What are the VAT deadlines?
VAT registered companies in the UK are required to submit VAT returns and make VAT payments on time. Failure to meet the VAT deadline can result in fines and interest being charged on the outstanding amount.
Vat payment dates & VAT return deadlines
As a general rule, the VAT deadline for both returns and payments is 1 calendar month and 7 days after the end of the relevant accounting period. Importantly, the deadline includes the time needed for the payment to clear and reach HMRC.
As an example, for the accounting period January to March, the VAT payment and VAT return will be due by 7th May. The 7th of the month does mean the seventh working day.
Even where there are no transactions to be reported for that VAT period, a ‘nil VAT return’ must be submitted to HMRC.
VAT periods run for three months. This means VAT-registered companies must submit their VAT returns and make VAT payments to HMRC four times each calendar year.
The quarterly VAT period does not always follow the calendar quarter. Companies can choose their quarterly period when registering online for VAT.
If you are unsure of the VAT deadline for your company, you can check your online VAT account. You can also use your account to sign up to receive reminders of the company’s VAT deadline and for confirmation that any VAT payments you make have been received by HMRC.
Annual VAT returns
Quarterly VAT deadlines do not apply where the company uses the VAT Annual Accounting Scheme.
Under this scheme, annual VAT returns are allowed if taxable turnover is below £1.35 million. Advance VAT payments have to be made towards the VAT bill throughout the year, based on the company’s last return.
After the annual VAT return has been submitted, the company will either have to make a final payment to cover the shortfall from across the year or apply for a refund in respect of the amount overpaid during the 12-month accounting period.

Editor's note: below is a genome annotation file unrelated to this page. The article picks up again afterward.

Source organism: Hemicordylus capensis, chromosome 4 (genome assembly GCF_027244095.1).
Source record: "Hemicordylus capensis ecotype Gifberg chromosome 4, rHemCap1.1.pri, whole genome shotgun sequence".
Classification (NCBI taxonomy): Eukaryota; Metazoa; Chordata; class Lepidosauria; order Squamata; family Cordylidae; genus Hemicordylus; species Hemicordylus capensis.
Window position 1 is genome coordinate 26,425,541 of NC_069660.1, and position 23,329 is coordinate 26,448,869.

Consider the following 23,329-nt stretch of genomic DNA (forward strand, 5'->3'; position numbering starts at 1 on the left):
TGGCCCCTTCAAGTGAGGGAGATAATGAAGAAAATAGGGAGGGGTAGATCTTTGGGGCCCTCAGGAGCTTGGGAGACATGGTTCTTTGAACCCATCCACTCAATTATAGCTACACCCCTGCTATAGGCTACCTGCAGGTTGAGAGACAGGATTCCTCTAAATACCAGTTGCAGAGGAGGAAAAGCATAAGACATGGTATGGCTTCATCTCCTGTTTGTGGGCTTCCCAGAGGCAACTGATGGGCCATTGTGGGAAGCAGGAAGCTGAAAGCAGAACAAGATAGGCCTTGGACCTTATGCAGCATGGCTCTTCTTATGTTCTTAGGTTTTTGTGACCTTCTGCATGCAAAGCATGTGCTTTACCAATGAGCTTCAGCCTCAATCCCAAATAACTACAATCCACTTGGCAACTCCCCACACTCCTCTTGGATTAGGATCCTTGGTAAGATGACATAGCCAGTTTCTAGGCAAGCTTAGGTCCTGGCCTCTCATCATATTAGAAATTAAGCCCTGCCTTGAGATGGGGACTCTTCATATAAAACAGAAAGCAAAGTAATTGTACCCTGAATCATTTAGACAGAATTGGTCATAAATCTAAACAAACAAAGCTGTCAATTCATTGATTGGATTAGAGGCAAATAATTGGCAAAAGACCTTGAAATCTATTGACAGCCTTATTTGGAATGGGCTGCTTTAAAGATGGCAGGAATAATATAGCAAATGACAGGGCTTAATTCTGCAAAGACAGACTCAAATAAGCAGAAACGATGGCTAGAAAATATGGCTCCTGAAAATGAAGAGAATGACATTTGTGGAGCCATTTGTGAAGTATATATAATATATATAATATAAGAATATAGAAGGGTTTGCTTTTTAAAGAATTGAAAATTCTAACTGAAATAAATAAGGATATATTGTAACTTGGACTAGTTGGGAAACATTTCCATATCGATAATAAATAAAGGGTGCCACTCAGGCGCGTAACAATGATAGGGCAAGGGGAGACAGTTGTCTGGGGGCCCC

Completing your vat return
The VAT return should relate to the specific three-month VAT period, accounting for:
- VAT deductible that the company has been charged on purchases (‘input tax’)
- VAT payable that the company has been charged on company sales (‘output tax’)
- VAT on credit notes received from company suppliers
- VAT on credit notes issued to customers
- VAT allowable and due on acquisitions
- Any net overclaim of input tax from previous returns
- Any net understatement of output tax on previous returns
- Bad debt relief, where the debt is over six months past the payment due date but less than four years and six months old
Each VAT return should only include transactions that relate to the specific VAT period.
How do you make a payment for VAT?
VAT is paid to HMRC via electronic payment, such as direct debit, BACS, CHAPS, credit card or online and telephone banking.
Direct debit payments can be set up when registering for VAT on the company’s online VAT account.
If you don’t have a direct debit arrangement in place, you will need to ensure the company’s VAT payments reach HMRC within one calendar month and seven days after the end of the relevant account period. This means making the payment with enough time for the transaction to clear. You should also take account of weekends and bank holidays.
When making payment to HMRC, ensure you use the company’s VAT number as the transaction reference.